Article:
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Lookup NU author(s): Dr Yu-Tzu WuORCiD,
Professor Fiona MatthewsORCiD,
Professor Carol Brayne
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© 2014 Elsevier Ireland Ltd. All rights reserved.In recent years, dementia has been considered a public health priority and become a topic of major political interest. Recent reviews and studies have reported with varying degrees of alarm an impending and existing "dementia epidemic" with increasing predicted trends in prevalence and enormous numbers of people with dementia particularly in low- and middle-income countries (LMICs). However, robust evidence from dementia research in high-income countries suggests stable or decreased prevalence over the last decades. Current evidence is not sufficient to suggest increasing trends of prevalence in LMICs once variation in methodological factors and study populations are taken into account. Changes in diagnostic methods over the last decades substantially influence the identification of dementia cases with systematic difference between the resulting individual prevalence studies. Potential geographical variations at the country level might indicate potential risk factors at population levels or systematic difference in clinical application of dementia diagnosis. Although it is important and necessary to use information from dementia research for evidence-based policymaking, over-interpretation of results without carefully considering underlying factors could exaggerate the findings and influence policy planning in ways which do not serve current and future population best. Planning of dementia policy needs to take full cognisance of the provenance of the data being used and be integrated with policies which optimise health across the lifecourse.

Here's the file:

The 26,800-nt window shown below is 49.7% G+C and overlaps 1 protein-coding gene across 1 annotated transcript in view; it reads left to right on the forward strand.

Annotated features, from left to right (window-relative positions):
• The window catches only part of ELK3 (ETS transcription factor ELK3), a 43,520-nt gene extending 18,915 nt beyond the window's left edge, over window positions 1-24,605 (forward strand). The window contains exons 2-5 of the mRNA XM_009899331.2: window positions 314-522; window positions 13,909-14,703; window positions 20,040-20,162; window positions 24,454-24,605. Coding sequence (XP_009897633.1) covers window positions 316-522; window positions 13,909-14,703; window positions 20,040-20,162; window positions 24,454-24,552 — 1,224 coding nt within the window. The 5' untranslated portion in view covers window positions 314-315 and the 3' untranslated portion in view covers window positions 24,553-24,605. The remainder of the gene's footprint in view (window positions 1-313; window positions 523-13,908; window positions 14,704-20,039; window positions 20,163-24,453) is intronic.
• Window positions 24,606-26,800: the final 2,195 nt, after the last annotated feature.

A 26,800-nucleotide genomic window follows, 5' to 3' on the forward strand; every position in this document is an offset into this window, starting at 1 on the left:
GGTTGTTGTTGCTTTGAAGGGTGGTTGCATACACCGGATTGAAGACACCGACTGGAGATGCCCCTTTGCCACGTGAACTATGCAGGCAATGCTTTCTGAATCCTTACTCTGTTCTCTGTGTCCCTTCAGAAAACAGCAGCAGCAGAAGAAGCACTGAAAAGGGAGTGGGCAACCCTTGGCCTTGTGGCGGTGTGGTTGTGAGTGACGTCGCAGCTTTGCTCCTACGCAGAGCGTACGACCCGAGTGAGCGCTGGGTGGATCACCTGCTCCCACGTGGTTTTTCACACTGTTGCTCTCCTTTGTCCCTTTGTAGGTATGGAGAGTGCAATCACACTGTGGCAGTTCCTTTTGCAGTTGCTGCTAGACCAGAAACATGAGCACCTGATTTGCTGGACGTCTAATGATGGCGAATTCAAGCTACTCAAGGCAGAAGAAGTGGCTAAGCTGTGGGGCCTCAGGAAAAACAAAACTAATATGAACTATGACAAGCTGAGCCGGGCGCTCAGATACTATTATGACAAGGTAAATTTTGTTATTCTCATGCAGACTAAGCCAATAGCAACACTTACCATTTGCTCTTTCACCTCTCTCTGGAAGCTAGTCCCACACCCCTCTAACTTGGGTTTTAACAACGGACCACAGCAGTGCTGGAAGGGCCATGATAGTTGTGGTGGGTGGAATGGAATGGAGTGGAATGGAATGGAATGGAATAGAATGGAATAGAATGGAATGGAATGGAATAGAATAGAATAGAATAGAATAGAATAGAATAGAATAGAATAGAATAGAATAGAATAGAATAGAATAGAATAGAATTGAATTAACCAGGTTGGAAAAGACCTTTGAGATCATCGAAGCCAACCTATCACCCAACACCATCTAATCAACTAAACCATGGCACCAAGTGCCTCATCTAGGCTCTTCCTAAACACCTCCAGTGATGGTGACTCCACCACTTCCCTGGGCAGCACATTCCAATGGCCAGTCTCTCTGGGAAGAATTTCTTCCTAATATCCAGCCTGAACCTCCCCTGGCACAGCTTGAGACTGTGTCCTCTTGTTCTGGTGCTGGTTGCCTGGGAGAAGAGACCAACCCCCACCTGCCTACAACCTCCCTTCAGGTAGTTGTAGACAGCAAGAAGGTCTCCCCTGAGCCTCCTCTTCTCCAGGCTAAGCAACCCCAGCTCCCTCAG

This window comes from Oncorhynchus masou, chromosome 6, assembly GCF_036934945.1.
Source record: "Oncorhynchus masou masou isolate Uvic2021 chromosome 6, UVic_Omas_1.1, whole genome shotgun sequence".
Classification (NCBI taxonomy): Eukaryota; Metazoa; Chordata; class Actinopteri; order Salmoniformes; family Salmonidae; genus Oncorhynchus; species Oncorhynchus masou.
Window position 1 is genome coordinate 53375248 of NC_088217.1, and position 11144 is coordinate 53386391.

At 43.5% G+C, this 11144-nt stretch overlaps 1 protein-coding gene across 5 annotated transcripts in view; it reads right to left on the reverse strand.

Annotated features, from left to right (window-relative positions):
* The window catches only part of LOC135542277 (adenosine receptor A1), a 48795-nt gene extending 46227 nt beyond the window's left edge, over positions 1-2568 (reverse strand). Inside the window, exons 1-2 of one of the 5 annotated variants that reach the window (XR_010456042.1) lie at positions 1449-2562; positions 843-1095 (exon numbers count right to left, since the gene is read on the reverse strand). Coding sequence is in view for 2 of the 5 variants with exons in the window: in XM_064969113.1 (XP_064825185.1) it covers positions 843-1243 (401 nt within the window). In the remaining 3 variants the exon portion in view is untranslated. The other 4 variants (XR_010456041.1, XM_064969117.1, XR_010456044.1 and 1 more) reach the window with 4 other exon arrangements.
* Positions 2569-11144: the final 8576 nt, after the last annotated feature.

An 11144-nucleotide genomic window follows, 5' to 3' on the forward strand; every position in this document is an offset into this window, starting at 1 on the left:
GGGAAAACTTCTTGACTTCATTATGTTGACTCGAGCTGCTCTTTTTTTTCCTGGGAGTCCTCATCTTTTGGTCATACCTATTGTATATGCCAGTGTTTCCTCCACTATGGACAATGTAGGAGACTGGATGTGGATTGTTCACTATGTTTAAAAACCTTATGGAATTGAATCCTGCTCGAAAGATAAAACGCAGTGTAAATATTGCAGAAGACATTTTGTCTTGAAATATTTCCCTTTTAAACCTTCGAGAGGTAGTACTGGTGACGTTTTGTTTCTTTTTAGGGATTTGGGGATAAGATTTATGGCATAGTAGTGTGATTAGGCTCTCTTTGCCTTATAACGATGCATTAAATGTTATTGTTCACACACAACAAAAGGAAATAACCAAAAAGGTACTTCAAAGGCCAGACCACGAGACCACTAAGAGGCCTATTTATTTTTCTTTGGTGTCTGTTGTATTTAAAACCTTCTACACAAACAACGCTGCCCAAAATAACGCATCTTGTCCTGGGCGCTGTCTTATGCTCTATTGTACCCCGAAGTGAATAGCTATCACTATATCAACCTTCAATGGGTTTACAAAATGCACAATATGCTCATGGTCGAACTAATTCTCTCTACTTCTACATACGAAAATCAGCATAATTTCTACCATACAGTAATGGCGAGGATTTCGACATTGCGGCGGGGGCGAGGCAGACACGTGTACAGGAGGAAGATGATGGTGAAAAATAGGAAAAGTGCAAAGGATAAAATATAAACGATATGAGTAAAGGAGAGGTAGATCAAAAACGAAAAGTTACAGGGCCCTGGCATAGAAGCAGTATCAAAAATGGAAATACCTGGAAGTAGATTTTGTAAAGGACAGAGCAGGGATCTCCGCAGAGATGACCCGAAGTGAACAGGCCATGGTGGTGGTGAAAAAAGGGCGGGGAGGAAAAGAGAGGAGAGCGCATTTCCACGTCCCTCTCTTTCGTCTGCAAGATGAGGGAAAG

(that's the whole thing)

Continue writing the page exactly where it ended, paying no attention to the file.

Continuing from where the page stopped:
Author(s): Wu Y-T, Matthews FE, Brayne C
Publication type: Review
Publication status: Published
Print publication date: 01/10/2014
Online publication date: 08/07/2014
Acceptance date: 01/01/1900
ISSN (print): 0378-5122
ISSN (electronic): 1873-4111
Publisher: Elsevier Ireland Ltd
PubMed id: 25062928